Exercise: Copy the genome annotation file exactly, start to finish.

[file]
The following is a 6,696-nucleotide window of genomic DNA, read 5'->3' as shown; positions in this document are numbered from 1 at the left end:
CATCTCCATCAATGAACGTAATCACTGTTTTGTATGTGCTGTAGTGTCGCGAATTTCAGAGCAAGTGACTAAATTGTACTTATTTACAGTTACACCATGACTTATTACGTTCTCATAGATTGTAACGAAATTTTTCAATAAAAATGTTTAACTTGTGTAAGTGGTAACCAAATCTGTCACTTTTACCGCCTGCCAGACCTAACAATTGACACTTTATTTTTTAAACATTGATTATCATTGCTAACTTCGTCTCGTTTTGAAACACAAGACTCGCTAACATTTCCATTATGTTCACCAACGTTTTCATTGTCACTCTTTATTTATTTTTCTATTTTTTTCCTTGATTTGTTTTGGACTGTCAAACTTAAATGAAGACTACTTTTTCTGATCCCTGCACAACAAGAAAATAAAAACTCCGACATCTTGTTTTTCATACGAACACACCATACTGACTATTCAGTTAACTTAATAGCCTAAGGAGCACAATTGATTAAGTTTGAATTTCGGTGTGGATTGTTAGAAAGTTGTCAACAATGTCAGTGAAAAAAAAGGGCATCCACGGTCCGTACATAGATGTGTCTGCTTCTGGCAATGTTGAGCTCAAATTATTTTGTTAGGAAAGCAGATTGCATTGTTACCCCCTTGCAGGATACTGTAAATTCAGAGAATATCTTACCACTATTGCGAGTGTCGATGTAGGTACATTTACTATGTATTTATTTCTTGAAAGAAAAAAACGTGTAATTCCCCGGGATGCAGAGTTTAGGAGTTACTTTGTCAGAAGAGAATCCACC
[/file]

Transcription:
The following is a 6,696-nucleotide window of genomic DNA, read 5'->3' as shown; positions in this document are numbered from 1 at the left end:
CATCTCCATCAATGAACGTAATCACTGTTTTGTATGTGCTGTAGTGTCGCGAATTTCAGAGCAAGTGACTAAATTGTACTTATTTACAGTTACACCATGACTTATTACGTTCTCATAGATTGTAACGAAATTTTTCAATAAAAATGTTTAACTTGTGTAAGTGGTAACCAAATCTGTCACTTTTACCGCCTGCCAGACCTAACAATTGACACTTTATTTTTTAAACATTGATTATCATTGCTAACTTCGTCTCGTTTTGAAACACAAGACTCGCTAACATTTCCATTATGTTCACCAACGTTTTCATTGTCACTCTTTATTTATTTTTCTATTTTTTTCCTTGATTTGTTTTGGACTGTCAAACTTAAATGAAGACTACTTTTTCTGATCCCTGCACAACAAGAAAATAAAAACTCCGACATCTTGTTTTTCATACGAACACACCATACTGACTATTCAGTTAACTTAATAGCCTAAGGAGCACAATTGATTAAGTTTGAATTTCGGTGTGGATTGTTAGAAAGTTGTCAACAATGTCAGTGAAAAAAAAGGGCATCCACGGTCCGTACATAGATGTGTCTGCTTCTGGCAATGTTGAGCTCAAATTATTTTGTTAGGAAAGCAGATTGCATTGTTACCCCCTTGCAGGATACTGTAAATTCAGAGAATATCTTACCACTATTGCGAGTGTCGATGTAGGTACATTTACTATGTATTTATTTCTTGAAAGAAAAAAACGTGTAATTCCCCGGGATGCAGAGTTTAGGAGTTACTTTGTCAGAAGAGAATCCACC